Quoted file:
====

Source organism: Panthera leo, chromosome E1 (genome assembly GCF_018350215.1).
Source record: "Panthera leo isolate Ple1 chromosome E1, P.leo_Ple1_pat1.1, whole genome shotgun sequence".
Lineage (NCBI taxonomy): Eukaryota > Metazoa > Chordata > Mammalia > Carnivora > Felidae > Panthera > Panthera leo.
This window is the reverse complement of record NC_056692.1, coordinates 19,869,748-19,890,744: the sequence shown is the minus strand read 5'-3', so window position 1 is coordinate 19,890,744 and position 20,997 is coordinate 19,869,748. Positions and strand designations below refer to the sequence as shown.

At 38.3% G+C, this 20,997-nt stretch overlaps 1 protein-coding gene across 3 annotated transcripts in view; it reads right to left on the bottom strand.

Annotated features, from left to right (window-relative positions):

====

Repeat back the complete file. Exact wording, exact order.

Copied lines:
Source organism: Panthera leo, chromosome E1 (genome assembly GCF_018350215.1).
Source record: "Panthera leo isolate Ple1 chromosome E1, P.leo_Ple1_pat1.1, whole genome shotgun sequence".
Lineage (NCBI taxonomy): Eukaryota > Metazoa > Chordata > Mammalia > Carnivora > Felidae > Panthera > Panthera leo.
This window is the reverse complement of record NC_056692.1, coordinates 19,869,748-19,890,744: the sequence shown is the minus strand read 5'-3', so window position 1 is coordinate 19,890,744 and position 20,997 is coordinate 19,869,748. Positions and strand designations below refer to the sequence as shown.

At 38.3% G+C, this 20,997-nt stretch overlaps 1 protein-coding gene across 3 annotated transcripts in view; it reads right to left on the bottom strand.

Annotated features, from left to right (window-relative positions):